Ting (Christina) Zhou (Class of 2023) is a current MBA student from Chongqing, China specializing in Management Science. Outside of classes, Christina volunteers in the community or is involved in various clubs on grounds. Christina shared more about her experiences at the University of Virginia Darden School with the Center for Global Initiatives. In her own words:
Christina, tell us about yourself?
Instead of giving a normal self-introduction, I would like to use some fun facts to showcase a rounded picture of who I am and what I’m all about. I call these fun facts “My Three I’s”:
1) I am a foodie, and I’ve tasted all kinds of delicious foods during my travels around the world. My favorite food is hotpot, which stems from Chongqing, my hometown in China. As a born and raised Chongqing girl, my personality is open-minded and hospitable.
2) I am a traveling enthusiast and have visited 20 countries. Such rich experiences enabled me not only to appreciate breathtaking and unique sceneries in different countries but also helped deepen my understanding of diverse cultures through interacting with local people and learning about different lifestyles and religious beliefs. Seeing spectacular sunrises is one of my favorite activities; so much so that I made special trips to the Sahara Desert in Egypt, Boracay Island in the Philippines, and Cinque Terre in Italy to see the amazing sunrises these places offer. I was also invited to join a local Sri-Lankan family gathering when I was volunteer-teaching in Sri Lanka. There, I learned to cook local food such as curry chicken and potato salad with coconut.
3) I am an entrepreneur. I started one venture during undergrad. I co-founded a milk tea shop during college and sold an average of about 400 orders of milk tea each day. Additionally, I was awarded the best performer in a highly selective management trainee program at Ping An (a Fortune 500 integrated financial group). Here, I earned the opportunity to assist a general manager in establishing a new financial department. I took charge of the entire operation from budgeting to human resource management, along with client and project management. Such opportunities empowered me to pursue a second “startup” within the company. With hard work and a great team, we promoted the Fintech company called Ping An Lufax to a successful IPO.
What inspired you to do your MBA in the United States? What attracted you to Darden, specifically?
After traveling the world, the US stood out as a place I felt I could place roots. I still remember a time in 2012 when I traveled from coast to coast across the U.S. I was particularly impressed with the atmosphere and natural environment in places such as Los Angeles, New York, and Washington, DC. At the time, I knew that I would return to the U.S. Outside of my experiences and desire to return, it is undeniable that the innovative environment and education system in America continue to lead the world. Such resources made me further determined to study here.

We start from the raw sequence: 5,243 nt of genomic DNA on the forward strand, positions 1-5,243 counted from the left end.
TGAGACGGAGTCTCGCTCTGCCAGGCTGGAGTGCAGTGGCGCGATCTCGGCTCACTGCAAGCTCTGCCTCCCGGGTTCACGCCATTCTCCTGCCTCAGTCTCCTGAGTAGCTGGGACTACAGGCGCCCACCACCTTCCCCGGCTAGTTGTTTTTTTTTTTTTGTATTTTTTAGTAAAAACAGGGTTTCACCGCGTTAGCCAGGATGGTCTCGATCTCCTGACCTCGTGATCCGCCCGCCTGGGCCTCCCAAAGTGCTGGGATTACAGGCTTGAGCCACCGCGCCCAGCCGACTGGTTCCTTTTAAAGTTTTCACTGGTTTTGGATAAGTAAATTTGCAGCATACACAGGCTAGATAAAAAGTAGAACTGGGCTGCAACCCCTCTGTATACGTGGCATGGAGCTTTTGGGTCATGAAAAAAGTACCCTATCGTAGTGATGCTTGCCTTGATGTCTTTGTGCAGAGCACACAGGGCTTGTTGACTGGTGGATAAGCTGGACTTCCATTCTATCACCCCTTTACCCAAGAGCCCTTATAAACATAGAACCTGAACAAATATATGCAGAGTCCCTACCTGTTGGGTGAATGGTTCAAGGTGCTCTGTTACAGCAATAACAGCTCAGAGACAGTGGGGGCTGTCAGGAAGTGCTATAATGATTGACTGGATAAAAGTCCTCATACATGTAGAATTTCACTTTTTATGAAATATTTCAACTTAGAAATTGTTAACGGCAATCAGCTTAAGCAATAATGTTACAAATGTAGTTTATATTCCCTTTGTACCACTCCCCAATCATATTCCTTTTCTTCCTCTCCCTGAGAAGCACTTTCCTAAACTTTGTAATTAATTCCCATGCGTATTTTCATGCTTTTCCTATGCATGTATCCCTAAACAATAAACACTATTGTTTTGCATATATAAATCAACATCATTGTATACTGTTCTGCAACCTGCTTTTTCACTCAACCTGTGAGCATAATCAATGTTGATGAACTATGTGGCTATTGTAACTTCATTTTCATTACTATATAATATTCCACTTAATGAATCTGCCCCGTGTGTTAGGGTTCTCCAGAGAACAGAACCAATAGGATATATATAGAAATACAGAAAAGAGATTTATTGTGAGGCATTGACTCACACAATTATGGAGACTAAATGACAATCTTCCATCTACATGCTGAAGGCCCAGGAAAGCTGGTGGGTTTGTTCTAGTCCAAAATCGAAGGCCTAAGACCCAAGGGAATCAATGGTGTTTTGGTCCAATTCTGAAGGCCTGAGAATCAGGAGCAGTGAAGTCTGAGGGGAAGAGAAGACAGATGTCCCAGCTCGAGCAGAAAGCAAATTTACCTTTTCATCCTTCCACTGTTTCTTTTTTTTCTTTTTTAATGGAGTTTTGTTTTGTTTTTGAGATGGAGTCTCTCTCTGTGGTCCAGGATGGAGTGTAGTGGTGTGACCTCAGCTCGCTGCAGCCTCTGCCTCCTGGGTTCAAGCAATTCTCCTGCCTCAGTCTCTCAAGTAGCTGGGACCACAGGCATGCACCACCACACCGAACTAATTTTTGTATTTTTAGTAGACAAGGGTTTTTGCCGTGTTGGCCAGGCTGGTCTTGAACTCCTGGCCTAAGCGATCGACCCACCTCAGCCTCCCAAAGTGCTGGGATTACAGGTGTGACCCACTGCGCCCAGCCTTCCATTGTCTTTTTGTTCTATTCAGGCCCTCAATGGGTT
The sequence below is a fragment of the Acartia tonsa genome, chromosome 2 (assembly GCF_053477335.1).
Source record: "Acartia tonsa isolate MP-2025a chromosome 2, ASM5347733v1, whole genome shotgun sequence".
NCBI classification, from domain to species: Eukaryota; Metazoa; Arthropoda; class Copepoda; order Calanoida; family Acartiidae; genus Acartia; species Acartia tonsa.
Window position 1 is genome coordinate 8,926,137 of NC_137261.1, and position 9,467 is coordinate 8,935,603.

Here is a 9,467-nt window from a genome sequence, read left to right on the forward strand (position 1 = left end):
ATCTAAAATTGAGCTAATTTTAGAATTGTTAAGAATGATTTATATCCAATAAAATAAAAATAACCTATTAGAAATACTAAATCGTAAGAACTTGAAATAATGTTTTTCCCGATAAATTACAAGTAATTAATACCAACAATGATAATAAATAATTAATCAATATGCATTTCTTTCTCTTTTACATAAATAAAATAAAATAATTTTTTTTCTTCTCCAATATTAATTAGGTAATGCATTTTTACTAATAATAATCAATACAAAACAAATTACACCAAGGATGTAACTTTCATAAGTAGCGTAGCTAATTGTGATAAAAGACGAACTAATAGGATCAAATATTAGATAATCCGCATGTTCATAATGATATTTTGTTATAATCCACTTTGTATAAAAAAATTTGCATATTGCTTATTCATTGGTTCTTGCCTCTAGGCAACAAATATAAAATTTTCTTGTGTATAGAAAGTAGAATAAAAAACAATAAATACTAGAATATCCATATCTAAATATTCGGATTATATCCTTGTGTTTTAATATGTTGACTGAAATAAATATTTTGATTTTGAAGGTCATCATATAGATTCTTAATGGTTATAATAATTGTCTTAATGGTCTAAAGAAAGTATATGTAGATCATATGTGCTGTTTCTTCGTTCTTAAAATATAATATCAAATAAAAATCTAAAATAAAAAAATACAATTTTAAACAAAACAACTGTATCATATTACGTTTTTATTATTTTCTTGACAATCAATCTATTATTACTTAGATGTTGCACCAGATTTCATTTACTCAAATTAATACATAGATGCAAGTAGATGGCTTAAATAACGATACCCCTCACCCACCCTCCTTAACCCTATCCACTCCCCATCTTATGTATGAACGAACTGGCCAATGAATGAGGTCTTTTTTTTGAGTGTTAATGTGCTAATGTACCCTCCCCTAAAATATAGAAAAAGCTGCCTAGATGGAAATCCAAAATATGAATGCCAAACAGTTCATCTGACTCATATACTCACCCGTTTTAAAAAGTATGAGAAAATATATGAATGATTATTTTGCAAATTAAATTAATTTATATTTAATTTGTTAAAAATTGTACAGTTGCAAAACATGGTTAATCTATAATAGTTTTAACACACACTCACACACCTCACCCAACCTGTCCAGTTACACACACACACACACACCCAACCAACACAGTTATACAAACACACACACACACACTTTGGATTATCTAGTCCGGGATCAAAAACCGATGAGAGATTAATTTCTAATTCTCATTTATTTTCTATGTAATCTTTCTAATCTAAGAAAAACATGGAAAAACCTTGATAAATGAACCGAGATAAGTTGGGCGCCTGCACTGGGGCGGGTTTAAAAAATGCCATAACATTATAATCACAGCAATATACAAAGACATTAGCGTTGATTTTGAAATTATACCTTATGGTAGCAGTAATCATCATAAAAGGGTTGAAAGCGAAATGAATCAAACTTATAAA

When it comes to Darden, what attracts me most is the culture. I first heard of Darden in 2019 when the Darden Shanghai office held its offline MBA information session. Through the down-to-earth and comfortable interactions with Darden alumni and the dean, I got a real sense of Darden’s sincerity and inclusiveness. Notably, Dean Beardsley, with his great humor and charm, marketed Darden in three “No.1’s”: educational experience, graduating salary, and supportive faculty. In addition, all the alumni were easy to talk to and excited to share their experiences at Darden and the impressive careers they started after graduating. From talking to Dean Beardsley and alumni, I was immediately enamored with the school and I became determined to join Darden.
How has coming to Darden expanded your global perspective?
The case study method has expanded my perspective the most; the discussions are incredible, and the faculty help guide the conversations in a way where we can hear diverse and unique points of view. One marketing case talking about the brand position of Buick really stands out. In China, most car advertisements, regardless of brands, market with a sense of business. Therefore, it is normal to see a businessman wearing business attire drive the car on the highway. This type of visual aims to either highlight the charm of the business car or the car’s good performance.
Instead, the car advertisements in the US vary depending on client segmentation. In this case, we analyzed three different advertising styles and I especially remember one in which a sexy model endorsed a Buick SUV. While I was confused, my learning team members shared with me that such an ad successfully caught their attention because when they thought of the beautiful model, they could easily associate with Buick SUV. Another ad featuring a famous football player wearing casual attire was also successful because the scene evoked the passion of American youth at that age. Cultural differences emerge in every conversation and that is where we can enrich and expand our global perspectives.